Emerging technologies are enhancing the retail environment, creating ever-more convenient and empowering experiences for customers. But the rise of machines comes at a much more human cost.

Automation


Automation is profoundly changing the way we shop and engage with retailers and data is enabling personalisation. This means retailers know us better; what we buy now and what we might buy next.

The internet of things is seeing previously inanimate objects becoming smart, as they communicate information like their condition, location and status to those or that which needs to know it. Logistics, a lynchpin of retail, are becoming increasingly sophisticated and measured, increasing speed and efficiency of service. And robots…well they are just doing everything we do, but a little better.

This order has been created from a shopping list automatically populated from data on our previous orders, dietary requirements, bookmarked recipes and required replenishment of goods recorded by the smart devices in our home.

Our smart fridge creates a full inventory list as each RFID-implanted item is placed inside. When we are low on items or they are going past their sell-by date they are automatically added to the shopping list. Our smart bins do the same for non-chilled items, recording shampoo bottles, toothbrushes and empty pasta packets as we dispose of them.

This scenario is already taking place, and it’s simpler than you would think. Startup WePlenish has launched its first automated replenishment product Java, a smart coffee pod bin for Nespresso users. Sitting next to your machine, it is devoid of the technological black magic mistakenly deemed necessary for such acts of wizardry. It simply senses how many empty pods it is holding, and when it gets full orders more of your preferred variety through your Amazon account. That’s a pretty neat solution for an everyday problem.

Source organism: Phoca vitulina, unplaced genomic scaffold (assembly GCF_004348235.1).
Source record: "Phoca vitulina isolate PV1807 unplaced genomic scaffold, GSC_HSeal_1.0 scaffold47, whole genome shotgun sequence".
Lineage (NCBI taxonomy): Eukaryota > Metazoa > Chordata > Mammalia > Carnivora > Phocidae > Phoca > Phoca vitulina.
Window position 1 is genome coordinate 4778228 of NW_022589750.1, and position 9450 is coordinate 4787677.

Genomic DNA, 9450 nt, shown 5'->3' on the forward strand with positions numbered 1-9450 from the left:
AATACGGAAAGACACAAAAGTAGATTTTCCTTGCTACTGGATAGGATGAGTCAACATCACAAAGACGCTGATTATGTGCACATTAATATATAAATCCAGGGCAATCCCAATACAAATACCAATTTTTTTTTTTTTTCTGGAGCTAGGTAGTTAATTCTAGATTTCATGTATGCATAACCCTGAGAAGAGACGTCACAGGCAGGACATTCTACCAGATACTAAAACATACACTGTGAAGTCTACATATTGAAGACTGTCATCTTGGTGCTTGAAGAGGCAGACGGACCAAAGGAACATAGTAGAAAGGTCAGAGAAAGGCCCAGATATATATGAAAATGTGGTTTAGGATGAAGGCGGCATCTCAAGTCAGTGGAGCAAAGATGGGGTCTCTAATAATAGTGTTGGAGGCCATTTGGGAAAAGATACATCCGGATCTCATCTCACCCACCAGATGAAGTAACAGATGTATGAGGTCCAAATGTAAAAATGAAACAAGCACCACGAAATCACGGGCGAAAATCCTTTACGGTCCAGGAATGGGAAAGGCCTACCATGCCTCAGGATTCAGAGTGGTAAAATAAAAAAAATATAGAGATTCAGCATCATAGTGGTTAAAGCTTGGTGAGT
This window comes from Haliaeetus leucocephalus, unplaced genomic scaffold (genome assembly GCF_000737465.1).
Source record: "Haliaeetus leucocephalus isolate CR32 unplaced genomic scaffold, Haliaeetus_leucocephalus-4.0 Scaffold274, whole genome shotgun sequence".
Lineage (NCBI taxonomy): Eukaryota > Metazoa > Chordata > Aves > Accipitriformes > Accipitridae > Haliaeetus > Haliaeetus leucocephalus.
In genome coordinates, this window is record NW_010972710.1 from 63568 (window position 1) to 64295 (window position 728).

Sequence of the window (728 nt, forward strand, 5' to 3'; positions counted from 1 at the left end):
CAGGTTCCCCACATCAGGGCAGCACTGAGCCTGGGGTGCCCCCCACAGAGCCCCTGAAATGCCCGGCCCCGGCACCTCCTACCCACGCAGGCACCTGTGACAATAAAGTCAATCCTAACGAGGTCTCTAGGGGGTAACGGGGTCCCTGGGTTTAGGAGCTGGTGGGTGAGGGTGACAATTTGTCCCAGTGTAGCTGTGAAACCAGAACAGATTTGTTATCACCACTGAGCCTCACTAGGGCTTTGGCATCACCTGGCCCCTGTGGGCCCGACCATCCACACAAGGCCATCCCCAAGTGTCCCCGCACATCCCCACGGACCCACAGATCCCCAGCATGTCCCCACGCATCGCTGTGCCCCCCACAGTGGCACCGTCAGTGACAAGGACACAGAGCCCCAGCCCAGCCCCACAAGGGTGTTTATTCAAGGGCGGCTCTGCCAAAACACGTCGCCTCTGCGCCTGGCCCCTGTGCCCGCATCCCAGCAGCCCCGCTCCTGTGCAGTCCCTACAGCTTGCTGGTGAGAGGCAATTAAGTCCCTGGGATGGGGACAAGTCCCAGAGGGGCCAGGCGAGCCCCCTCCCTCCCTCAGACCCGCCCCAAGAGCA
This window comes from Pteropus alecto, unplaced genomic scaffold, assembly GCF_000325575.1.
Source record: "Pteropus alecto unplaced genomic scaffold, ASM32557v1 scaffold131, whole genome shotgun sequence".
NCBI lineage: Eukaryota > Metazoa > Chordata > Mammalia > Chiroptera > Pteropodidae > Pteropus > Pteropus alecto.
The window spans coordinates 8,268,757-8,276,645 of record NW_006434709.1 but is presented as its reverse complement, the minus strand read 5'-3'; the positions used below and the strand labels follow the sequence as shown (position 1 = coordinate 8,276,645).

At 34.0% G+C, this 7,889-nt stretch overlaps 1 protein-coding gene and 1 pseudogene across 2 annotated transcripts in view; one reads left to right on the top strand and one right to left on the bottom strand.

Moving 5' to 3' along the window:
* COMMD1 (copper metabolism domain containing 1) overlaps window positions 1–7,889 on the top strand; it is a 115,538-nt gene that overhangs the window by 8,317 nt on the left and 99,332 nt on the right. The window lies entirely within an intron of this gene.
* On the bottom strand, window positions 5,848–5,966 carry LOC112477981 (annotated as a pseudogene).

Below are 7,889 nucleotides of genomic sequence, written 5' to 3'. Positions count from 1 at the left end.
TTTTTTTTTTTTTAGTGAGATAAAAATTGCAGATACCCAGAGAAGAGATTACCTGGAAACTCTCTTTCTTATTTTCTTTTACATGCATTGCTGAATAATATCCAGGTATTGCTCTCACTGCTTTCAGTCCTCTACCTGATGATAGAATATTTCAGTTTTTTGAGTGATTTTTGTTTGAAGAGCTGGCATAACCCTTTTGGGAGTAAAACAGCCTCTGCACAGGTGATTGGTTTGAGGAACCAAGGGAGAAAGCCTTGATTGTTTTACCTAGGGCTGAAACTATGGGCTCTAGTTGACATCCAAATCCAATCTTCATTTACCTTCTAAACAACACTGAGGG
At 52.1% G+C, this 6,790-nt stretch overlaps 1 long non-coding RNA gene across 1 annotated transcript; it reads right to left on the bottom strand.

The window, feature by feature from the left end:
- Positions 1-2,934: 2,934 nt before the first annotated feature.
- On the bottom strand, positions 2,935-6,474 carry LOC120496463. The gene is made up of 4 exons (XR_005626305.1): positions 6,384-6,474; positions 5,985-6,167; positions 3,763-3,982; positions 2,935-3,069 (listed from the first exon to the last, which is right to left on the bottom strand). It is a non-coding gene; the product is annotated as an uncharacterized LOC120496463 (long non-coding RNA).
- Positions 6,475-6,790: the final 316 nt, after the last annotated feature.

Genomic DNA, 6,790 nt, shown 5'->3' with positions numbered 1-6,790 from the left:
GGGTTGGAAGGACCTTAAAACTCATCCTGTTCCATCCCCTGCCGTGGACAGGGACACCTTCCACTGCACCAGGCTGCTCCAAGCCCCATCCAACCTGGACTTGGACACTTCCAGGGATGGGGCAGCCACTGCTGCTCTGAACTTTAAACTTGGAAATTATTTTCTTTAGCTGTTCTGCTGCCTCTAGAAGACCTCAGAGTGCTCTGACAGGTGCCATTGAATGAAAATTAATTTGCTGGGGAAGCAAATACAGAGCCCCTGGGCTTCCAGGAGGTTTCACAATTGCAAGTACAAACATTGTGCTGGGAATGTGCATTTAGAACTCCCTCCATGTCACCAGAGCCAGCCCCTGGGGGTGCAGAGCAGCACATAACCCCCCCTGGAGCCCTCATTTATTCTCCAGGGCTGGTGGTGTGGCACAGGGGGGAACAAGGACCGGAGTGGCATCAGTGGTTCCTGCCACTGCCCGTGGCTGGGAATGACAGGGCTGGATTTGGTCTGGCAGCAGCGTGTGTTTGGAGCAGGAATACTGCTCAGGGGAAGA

The fallout of this is that “chore shopping” will become increasingly frictionless and automated to create maximum convenience for customers. More than ever retailers need to acknowledge the relationship and place they hold in their customers lives and become increasingly convenient if they wish to remain there.

The luxury of human interaction


Technology that automates and replaces human interaction isn’t just behind the scenes. Much more visible are the tills and assistants replaced by computerised checkouts and AI-powered interfaces that facilitate the most basic interactions we have inside a store.

Less humans on the floor makes total sense in commoditised settings like supermarkets or low-cost clothing stores where it is less of a requirement and less expected as part of the low-cost high-value proposition. Where it does not quite make so much sense is in instances where service is part of the premium.

The use of humans in high-end retailers of luxury goods will further differentiate their offering. These analogue interactions form a key part of the experience of these higher-cost purchases, where the service and environments are as much a part of the purchase as the product itself.

Service is the key word in this new context – where it is present and required, humans will continue to play an important role. Where it isn’t, expect the opposite to be true – differentiation becomes a tech play, humans are seen as friction and a cost that can be reduced for both retailer and customer.

This is an excerpt from the free downloadable report Retail Trends 2020 and Beyond